The history of newspapers goes way back

The history of newspapers goes way back

Lorraine talks about how she used to use the paper back in the day

I have reached Claydon Saskatchewan and am now on my way to Climax Saskatchewan, 49,493.6 steps away. I already have some extra steps from my Claydon walk to put towards this, 6,268, so have a good start. Climax had a population of 195 in 2016 and the mayor is Dennis Klein. This small village is located in the southwestern region of the Saskatchewan province just north of the US border.

September 4th is Newspaper Carrier Day. In 1833 a 10-year-old boy, Barney Flaherty, was the first newsboy, answering an ad in the New York Sun meant for adults. In those days they not only delivered newspaper but then had to collect money from their customers. Sometimes a difficult part of the job. Getting the Newspaper was always a big deal in my family, Dad got to read it first. Then I went through it looking for the funnies, jokes and any puzzles. Mom would look for the ladies’ section, searching for recipes. There was always a pile of newspaper to use for all sorts of things. Mom made use of the paper to put parts of it on her clean floor after she had washed and waxed it. I remember my first time in my own home, washing and waxing the floor and laying down newspaper near the sink and the door. My learning experience was that apparently you have to wait for the wax to dry BEFORE you put the paper down. Wax can be the best glue ever! I spent a greater part of that day removing the newspaper that was stuck to the floor. In my defense I was only 17 and had never needed to wash the floor, my mom did all that at home.

The Women’s’ Enterprise Centre is hosting two webinar series: Financial Fitness Webinar series and Build Your Business Webinar series. These two webinars’ help you manage your cash flow and understand the financial side of your business and also to focus on key aspects of your business-like strategic planning, marketing, keeping employees and growth strategies. A third, free Webinar, is How to Outsource Work While Keeping You and Your Customers Safe which is on September 15. To find out all the dates and receive more information: womensenterprise.ca or call 1-800-643-7014.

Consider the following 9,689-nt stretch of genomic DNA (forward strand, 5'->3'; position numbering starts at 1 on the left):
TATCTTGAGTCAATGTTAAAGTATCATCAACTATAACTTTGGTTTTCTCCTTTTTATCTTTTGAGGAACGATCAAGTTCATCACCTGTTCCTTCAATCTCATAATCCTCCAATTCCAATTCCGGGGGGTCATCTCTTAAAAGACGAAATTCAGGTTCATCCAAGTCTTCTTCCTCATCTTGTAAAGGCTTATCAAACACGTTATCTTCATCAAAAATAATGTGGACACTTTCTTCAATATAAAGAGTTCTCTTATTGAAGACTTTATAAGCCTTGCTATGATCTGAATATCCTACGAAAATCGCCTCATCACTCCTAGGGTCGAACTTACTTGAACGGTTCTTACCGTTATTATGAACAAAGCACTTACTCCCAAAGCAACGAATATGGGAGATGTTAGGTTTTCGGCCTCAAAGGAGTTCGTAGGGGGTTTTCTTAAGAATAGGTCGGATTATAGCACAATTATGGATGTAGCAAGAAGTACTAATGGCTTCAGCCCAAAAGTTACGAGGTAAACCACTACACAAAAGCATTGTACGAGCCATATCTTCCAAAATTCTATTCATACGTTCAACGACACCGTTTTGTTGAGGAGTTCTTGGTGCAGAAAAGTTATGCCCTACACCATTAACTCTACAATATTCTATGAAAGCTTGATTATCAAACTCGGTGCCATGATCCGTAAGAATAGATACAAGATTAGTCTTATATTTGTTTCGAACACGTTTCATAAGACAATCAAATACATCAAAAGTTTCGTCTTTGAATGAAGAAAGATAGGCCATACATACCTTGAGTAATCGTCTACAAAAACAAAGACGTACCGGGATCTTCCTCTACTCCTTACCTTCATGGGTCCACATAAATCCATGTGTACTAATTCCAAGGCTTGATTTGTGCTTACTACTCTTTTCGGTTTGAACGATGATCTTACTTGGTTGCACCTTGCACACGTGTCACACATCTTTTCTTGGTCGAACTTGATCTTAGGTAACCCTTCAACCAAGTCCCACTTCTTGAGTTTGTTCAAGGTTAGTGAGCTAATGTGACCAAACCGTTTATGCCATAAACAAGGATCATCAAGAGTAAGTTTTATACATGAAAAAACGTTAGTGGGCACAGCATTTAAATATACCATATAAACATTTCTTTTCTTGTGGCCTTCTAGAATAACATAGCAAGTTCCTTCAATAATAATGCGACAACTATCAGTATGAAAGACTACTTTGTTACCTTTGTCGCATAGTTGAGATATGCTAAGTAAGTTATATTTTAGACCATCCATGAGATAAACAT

Homegrown classes for preserving, maybe to have a refresher or learn new methods, 4 separate classes are available on fermenting, pressure canning, food drying and boiling water bath canning September 17 and 18 in Smithers. These events are organized by M.A.S.H. (Making Agriculture Sustainable in the Hazeltons) and are sponsored by the Bulkley Valley Credit Union, Kassandra Trust, and RDBN’s Connecting Producers and Consumers Project. A Covid-19 Safety Plan will be in effect and class sizes are limited to allow for social distancing. More information: www.mashazeltons.org or e-mail Laurie Gallant at mashazeltons@gmail.com. Laurie’s phone number is 250-847-1399.

Closing with: grubstake – to provide with material assistance (such as a loan) for launching an enterprise or for a person in difficult circumstances. And a quote, author unknown: “I cannot stand the words “Get over it”. All of us are under such pressure to put our problems in the past tense. Slow down. Don’t allow others to hurry your healing. It is a process, one that may take years, occasionally, even a lifetime – and that’s OK.”

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